People with diabetes are prone to develop damage to their retinas, but tight control of blood pressure slows the progression of this complication and helps prevent vision loss, UK researchers report.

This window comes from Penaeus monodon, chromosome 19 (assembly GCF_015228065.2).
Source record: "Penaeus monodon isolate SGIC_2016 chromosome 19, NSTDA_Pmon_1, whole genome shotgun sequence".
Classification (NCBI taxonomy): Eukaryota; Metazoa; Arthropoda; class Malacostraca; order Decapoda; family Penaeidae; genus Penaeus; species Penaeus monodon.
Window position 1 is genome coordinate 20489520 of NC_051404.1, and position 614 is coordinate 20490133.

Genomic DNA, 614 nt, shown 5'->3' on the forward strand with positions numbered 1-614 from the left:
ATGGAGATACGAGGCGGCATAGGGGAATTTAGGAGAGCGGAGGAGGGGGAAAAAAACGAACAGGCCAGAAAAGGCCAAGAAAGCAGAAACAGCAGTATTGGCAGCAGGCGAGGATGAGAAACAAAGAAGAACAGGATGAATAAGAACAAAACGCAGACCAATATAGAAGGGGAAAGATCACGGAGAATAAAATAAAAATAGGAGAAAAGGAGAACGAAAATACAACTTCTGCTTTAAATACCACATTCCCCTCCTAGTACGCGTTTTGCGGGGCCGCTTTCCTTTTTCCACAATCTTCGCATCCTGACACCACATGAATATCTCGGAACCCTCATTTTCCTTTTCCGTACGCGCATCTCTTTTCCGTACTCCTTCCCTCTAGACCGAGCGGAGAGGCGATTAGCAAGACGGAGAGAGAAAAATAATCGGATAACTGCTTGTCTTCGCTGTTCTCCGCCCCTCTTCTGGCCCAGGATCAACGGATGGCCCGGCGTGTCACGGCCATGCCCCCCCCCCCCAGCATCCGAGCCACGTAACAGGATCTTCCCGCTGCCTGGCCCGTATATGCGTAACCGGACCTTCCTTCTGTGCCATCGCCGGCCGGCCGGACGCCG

Dr. David R. Matthews, from the Churchill Hospital in Oxford, and colleagues studied 1148 patients with type 2 diabetes and high blood pressure who were assigned randomly to either a tight or a less-tight blood pressure control strategy. The blood pressure goal for the tight-control group was set at a reading of 150 over 85; for the others, the goal was 180 over 105. The participants were followed for an average of was 9.3 years. Compared with less-tight blood pressure control, tight control was associated with a significant reduction in all types of retinal damage. Tight control slowed retinal disease progression, and patients were less likely to need photocoagulation to repair retinal damage than those in the less-tight control group, the team reports in the Archives of Ophthalmology. Tight control also reduced the risk of blindness in one eye by about 25 percent. In an editorial, Dr. Ronald Klein, from the University of Wisconsin at Madison, comments: “Ophthalmologists should tell their diabetic patients about the benefits of blood pressure control in reducing loss of vision … and emphasize the need for routine monitoring of blood pressure.” (SOURCE: Archives of Ophthalmology: Reuters Health: November 2004.)